A $10 surcharge will be applied to orders below the minimum
12100 SE Jennifer St Clackamas, OR
Same day Will Call is still available after 2PM.
Please allow 3 hours from time of order for processing.
As of April 4, 2016 all Action operations are now part of the Cyclone Bicycle Supply system. If you have been a loyal customer of Action over the years, we’d like to welcome you. If you have not yet transferred your account, or been contacted by your rep to transfer your account, take this opportunity to do so, click here to complete your dealer agreement. We know it’s a pain, but we want to make sure you don’t get lost in the shuffle. We’re glad you’re here.
Over the next few days, the guys in New Jersey, the same guys you’ve always worked with at Action, will be contacting all of you to set up web store login credentials and help you establish your Cyclone account.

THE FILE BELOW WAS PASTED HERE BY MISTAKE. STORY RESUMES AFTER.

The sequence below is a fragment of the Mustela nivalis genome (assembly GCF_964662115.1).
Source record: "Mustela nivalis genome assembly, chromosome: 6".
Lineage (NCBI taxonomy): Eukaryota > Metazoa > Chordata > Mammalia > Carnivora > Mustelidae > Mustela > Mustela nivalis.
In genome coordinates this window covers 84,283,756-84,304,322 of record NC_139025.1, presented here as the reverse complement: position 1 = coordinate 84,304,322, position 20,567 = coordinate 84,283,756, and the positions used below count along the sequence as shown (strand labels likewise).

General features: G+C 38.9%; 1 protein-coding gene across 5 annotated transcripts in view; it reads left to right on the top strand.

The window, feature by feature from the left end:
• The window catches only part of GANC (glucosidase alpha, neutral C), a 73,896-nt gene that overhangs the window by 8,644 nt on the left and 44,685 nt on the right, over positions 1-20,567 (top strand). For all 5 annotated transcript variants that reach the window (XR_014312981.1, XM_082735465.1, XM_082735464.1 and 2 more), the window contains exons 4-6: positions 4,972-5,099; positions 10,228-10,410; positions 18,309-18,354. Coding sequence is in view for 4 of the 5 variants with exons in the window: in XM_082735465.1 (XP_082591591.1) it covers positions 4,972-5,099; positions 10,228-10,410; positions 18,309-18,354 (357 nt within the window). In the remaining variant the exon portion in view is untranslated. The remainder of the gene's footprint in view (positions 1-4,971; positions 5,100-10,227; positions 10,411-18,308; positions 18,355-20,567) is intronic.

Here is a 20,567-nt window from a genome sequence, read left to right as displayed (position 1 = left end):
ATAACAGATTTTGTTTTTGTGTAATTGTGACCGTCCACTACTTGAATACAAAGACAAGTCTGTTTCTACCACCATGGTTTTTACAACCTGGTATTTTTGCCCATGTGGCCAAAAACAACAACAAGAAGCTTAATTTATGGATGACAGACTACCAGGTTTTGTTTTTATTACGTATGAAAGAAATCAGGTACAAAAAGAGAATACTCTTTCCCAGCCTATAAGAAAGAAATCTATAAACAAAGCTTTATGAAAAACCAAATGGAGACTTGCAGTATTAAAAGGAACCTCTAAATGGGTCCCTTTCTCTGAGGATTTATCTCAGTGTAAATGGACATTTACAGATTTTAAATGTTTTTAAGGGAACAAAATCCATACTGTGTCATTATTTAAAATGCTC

As a Cyclone customer you will see more options for you to create value for your customer - wider product selections, innovative ordering tools and increased shipping options - all designed to help you succeed. Over the past decade we have built our reputation on pushing the boundaries of what's possible. We look at the 'business as usual' attitude of the bicycle industry as a challenge. We are determined to make it better. More profitable, and smoother for all of us.
Again, we'd like to welcome you all to Cyclone. It's been a wild ride getting to this point and it's only getting better.
Here we go!